Saturday, June 16, 2012

father's day: a personal statement of gratitude

For most of my life I experienced Father's Day through the experience of my family of origin.  My parents divorced when I was in the ninth grade.  I was the oldest child.  It was messy.  In hindsight, I imagine they were doing the best they could, at the time. I am in no position to judge.  I remain close to my mother, more distant from my father. 

More recently I have reflected on this day out of my own experience as a father.  We have been blessed with two remarkable daughters who are now young adults: the older one is more intellectual and political, the younger one more social and athletic.  Both are compassionate, both love music, and both are blessed with a small network of very close and loyal friends.  Both express the faith into which they were baptized in their own ways; as you might imagine, this causes me to rejoice.  At the same time, they are not perfect, and neither am I, and we are all good with that.

This week the older daughter wrote an amazing article about women and human rights in China (see Tea Leaf Nation), and the younger daughter spent the week managing a small team of youth who rehabilitated a house for a poor mountain family (for example, there were no doors to the bedrooms).

Occasionally friends will comment about these two daughters who have become young women, and how struck by their uniqueness they are.  Being a parent is work, and it is a neverending process, to be sure.  But much of the good comes as pure grace, for which I really take very little credit.  So the idea of recognition on this day is somewhat unnecessary. 

The gift has already come my way.

Saturday, June 09, 2012

can we ask new questions? (romans 12. 2)

So my friend Bob Tuttle gave me the insight: the opposite of personal (as in personal holiness) is not social, but impersonal; and the opposite of social (as in social holiness) is not personal,  but anti-social.  This prompted me to reflect on many of the assumptions I often make or encounter in conversation with other people. I shared this one with him:  it is not that the world is inclusive and Jesus is narrow; in the gospels, Jesus is much more inclusive than I am---he eats with all kinds of people, he makes outcasts the heroes of his stories, he forgives those who have harmed or betrayed him. And it is also true that the world can be pretty exclusive; those on the political left or right are generally attuned to those who keep or violate their orthodoxies, and make outcasts of those who stray from the path.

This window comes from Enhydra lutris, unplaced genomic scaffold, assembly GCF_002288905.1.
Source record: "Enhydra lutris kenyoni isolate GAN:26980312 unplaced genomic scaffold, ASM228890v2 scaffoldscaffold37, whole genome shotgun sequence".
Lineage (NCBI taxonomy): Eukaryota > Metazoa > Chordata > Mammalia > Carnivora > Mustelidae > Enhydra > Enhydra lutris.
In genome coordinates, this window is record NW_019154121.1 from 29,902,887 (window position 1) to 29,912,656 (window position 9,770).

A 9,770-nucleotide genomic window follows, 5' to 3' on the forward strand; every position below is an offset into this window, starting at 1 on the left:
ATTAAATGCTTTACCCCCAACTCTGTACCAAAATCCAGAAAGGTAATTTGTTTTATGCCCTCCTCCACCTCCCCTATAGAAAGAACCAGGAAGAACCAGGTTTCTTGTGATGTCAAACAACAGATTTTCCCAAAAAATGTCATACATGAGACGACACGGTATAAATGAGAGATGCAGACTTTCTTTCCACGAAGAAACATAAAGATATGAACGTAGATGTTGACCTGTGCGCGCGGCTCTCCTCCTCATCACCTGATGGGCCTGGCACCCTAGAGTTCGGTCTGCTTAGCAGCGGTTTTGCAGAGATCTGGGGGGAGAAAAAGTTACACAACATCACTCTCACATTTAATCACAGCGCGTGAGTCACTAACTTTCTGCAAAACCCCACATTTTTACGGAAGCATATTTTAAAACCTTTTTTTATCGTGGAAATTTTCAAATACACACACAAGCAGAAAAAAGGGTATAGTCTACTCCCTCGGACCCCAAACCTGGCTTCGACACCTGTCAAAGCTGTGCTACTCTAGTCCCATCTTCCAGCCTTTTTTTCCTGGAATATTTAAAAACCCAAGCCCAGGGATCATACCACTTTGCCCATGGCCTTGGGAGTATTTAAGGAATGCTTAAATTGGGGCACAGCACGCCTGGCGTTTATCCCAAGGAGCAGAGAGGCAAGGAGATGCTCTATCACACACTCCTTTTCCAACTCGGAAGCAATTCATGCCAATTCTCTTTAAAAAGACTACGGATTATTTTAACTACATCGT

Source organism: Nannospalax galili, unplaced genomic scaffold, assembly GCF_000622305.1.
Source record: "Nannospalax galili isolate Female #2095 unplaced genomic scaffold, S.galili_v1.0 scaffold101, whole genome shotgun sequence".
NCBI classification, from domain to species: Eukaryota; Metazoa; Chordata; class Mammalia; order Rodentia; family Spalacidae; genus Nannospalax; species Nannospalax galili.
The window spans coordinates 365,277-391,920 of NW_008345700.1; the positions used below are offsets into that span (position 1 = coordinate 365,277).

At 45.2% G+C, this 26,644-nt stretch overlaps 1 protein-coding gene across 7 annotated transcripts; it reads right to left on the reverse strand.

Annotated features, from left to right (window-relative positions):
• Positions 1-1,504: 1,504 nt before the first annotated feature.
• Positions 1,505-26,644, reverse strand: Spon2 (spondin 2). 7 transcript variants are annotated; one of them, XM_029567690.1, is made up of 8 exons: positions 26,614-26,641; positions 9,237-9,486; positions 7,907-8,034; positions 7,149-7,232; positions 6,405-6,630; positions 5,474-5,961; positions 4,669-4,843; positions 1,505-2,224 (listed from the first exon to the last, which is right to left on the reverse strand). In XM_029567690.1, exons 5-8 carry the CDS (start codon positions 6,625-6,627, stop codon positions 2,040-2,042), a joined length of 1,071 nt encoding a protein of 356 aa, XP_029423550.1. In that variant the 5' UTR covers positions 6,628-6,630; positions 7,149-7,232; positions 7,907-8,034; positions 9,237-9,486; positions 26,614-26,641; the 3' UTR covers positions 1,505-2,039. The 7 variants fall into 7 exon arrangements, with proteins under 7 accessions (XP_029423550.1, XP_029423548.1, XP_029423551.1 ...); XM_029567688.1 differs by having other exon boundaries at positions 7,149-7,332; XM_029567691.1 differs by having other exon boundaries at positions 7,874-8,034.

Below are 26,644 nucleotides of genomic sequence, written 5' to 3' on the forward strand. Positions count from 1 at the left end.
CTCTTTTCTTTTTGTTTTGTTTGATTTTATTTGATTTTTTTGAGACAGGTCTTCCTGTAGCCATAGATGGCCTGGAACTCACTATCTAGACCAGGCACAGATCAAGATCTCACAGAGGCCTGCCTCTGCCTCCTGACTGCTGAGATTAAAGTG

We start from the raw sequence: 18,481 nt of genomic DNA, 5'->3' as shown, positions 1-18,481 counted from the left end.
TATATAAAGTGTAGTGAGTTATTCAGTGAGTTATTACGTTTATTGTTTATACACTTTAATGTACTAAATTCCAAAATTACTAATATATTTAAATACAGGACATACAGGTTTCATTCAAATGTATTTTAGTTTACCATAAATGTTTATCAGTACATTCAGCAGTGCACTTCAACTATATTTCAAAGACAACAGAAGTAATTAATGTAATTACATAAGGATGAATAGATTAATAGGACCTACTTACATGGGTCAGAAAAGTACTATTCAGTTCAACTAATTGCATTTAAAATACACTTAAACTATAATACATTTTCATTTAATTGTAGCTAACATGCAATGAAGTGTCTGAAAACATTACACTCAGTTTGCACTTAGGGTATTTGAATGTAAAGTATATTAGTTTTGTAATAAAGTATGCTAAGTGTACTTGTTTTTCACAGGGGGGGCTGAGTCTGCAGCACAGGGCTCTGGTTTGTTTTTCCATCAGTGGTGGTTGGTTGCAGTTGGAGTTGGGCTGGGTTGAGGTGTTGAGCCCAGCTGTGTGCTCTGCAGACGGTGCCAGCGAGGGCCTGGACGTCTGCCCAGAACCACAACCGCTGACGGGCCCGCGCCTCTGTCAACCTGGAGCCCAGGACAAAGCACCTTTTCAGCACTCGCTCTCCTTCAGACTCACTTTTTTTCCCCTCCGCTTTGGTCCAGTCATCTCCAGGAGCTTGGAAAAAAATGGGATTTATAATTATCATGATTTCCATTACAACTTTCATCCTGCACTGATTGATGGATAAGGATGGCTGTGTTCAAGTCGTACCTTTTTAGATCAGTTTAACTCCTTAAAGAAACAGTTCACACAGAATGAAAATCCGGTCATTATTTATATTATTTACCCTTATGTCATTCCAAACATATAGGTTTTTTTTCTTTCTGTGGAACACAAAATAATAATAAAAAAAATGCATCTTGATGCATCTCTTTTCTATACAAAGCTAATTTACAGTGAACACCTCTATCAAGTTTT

Here is another one: if you are religiously conservative, you will be politically conservative.  Often, but not always true.  If may be that a careful, even literal reading of scripture about, say, the poor, would lead one to insist on a wider safety net for the most vulnerable and a preference for the common good over the free market.  Peace can be understood in this way; as can liberation movements, from slavery to human trafficking.

Thinking through our assumptions, I am convinced, is more than a merely intellectual exercise.  Why does sanctity of life not include both the unborn and the environment?  Both would come within a doctrine of creation.  Why does radical hospitality not include both the unborn, on the one hand, and gays and lesbians, on the other? Both would fall within a posture of inclusion.  And why is it most often the case that a commitment to the sanctity of life or the practice of hospitality is not consistent? And is it any wonder that our theological commitments are often grounded in a particular political terrain, and over time takes on a tone void of humility or grace?

Mike Slaughter helped me to understand that we do often engage the culture, especially the political culture, uncritically, instead of searching for what he calls a "third way".  And Andy Crouch, in a refreshing way, opened my eyes to see that our default perspective on culture is often negative.  The church that is nourished by the grace of God and led into the mission of God will seek a way of life that is not constricted by political or economic reductionism.  Instead, we will recover the ancient wisdom that is always relevant, and found in the words of the Apostle Paul:  "Don't be conformed to the patterns of this world, but be transformed by the renewing of your minds, so you can figure out what God's will is---what is good and pleasing and mature."(CEB)

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